Social change
As with all new systems implementations, an element of social change is required. Observations included:

  • Cultural shift to using a headset and the computer – staff were offered both wireless and wired. Wireless provided good range away from the computer.
  • Computer interface was well received to make and manage calls.
  • The use of presence was well received.
  • Having multi-channel communication mechanisms, i.e. email, instant messenger, calls, video etc, was overwhelming at times.
  • Always present – as your presence is accessible by anyone in the organisation, there is no hiding from distraction!

Overall there was greater acceptance than was originally anticipated and the speed of adoption and comfort was better that expected. There was limited training which proves the ease of use of the desktop applications.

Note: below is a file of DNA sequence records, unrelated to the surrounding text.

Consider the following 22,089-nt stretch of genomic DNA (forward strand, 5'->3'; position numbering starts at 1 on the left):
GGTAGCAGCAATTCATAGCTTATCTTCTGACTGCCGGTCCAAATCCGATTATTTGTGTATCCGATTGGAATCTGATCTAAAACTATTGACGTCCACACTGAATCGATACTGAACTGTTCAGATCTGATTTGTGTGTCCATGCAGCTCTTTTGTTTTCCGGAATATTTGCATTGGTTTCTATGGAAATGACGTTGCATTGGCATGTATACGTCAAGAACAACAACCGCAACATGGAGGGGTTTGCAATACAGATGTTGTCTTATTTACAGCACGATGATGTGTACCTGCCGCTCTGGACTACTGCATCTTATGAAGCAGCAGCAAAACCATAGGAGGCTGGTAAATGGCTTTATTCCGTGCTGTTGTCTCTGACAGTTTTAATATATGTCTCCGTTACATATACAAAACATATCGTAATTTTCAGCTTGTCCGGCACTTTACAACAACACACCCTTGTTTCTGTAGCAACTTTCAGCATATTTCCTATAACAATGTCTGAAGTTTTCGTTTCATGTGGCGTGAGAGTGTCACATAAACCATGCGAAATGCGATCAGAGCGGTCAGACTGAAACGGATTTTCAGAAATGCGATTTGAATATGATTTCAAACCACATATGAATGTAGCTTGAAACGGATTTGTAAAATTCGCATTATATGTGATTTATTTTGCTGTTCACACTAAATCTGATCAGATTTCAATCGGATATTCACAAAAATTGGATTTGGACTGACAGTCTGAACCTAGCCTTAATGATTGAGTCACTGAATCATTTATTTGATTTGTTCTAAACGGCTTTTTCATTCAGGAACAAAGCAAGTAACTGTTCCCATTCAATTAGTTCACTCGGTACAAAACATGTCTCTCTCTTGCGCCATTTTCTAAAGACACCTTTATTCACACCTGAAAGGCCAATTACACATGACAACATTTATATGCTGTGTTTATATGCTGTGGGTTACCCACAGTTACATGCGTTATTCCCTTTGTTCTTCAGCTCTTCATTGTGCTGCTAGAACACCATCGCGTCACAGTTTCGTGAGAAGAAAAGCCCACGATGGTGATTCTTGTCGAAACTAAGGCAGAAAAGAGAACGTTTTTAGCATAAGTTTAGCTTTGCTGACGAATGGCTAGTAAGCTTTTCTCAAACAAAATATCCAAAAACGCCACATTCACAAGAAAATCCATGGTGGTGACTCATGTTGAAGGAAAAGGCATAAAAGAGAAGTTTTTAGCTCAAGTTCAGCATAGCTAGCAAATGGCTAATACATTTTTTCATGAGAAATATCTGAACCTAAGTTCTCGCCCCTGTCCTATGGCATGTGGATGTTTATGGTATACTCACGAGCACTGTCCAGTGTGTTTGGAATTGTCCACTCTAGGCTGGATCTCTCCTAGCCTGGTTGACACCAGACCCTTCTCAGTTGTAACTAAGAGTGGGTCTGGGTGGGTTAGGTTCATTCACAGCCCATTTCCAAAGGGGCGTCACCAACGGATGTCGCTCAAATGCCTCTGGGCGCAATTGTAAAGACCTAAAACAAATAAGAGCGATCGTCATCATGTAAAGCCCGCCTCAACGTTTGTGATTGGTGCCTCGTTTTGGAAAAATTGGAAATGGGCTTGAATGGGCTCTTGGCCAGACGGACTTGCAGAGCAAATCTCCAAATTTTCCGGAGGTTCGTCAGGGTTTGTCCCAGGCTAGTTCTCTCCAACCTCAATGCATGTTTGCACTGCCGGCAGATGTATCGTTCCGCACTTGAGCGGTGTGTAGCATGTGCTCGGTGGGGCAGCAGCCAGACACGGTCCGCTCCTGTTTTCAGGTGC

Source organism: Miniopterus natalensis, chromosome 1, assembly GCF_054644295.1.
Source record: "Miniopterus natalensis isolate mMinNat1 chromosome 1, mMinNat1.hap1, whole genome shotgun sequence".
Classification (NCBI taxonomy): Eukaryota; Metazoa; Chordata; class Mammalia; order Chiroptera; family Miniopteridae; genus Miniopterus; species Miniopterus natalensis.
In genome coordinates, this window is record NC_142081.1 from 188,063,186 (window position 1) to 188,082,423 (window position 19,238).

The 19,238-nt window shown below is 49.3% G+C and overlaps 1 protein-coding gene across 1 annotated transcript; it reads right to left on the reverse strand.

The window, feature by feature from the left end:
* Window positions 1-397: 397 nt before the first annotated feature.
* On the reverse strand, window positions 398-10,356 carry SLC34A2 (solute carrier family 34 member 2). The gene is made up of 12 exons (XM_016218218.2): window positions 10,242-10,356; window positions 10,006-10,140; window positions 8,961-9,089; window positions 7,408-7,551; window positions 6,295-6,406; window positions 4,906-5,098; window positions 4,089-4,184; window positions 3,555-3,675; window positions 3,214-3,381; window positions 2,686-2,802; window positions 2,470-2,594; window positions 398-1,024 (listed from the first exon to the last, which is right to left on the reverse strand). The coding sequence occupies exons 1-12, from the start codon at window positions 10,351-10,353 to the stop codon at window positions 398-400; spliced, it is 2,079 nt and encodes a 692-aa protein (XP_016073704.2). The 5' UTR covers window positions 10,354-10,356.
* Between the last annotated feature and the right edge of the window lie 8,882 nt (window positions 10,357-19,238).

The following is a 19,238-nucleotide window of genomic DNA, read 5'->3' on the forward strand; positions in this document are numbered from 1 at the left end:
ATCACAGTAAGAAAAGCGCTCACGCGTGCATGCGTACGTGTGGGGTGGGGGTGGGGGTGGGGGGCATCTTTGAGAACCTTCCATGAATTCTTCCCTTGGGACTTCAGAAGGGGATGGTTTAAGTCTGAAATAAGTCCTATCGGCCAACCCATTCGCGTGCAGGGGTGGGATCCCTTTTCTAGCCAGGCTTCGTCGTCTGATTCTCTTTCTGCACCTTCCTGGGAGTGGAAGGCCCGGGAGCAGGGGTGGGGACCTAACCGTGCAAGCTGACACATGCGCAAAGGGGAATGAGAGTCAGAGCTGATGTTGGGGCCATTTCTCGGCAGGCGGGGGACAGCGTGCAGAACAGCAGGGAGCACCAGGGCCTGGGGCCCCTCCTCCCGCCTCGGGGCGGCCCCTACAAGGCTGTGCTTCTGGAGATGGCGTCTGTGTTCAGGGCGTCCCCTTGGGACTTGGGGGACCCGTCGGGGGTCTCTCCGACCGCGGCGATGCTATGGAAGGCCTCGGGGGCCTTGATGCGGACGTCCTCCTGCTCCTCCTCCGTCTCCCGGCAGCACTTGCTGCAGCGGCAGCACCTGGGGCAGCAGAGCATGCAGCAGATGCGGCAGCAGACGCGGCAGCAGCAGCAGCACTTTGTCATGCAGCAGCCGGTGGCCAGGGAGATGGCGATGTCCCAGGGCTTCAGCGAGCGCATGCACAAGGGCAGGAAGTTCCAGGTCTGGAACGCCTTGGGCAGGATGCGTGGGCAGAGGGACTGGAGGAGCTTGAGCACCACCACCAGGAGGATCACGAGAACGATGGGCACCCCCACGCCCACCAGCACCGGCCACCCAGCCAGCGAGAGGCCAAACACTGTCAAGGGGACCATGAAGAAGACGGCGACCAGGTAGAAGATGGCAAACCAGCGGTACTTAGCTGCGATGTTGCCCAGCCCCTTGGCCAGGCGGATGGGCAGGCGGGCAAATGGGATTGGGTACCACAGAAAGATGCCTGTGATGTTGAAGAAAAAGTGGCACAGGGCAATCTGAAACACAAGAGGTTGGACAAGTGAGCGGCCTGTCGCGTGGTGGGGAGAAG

In summary
The SunGard UC implementation was a success and realised the majority of the expected business benefits and resulted in positive end-user adoption. The implementation was complex and required specialist support to overcome technical hurdles (mainly around the cutting edge technology set), but is now a stable and effective solution.

A case study such as this one reinforces the reality of implementing a UC solution. Thanks, Steve, for an informative and balanced presentation that enabled us to evaluate and appreciate what it takes to implement a UC solution and the benefits that such a solution can provide.

As Intergen starts to roll out our UC infrastructure, I am excited by the potential benefits that this will present for us over the coming months.

Posted by: Tim Mole | 21 August 2008

Tags: Unified Communications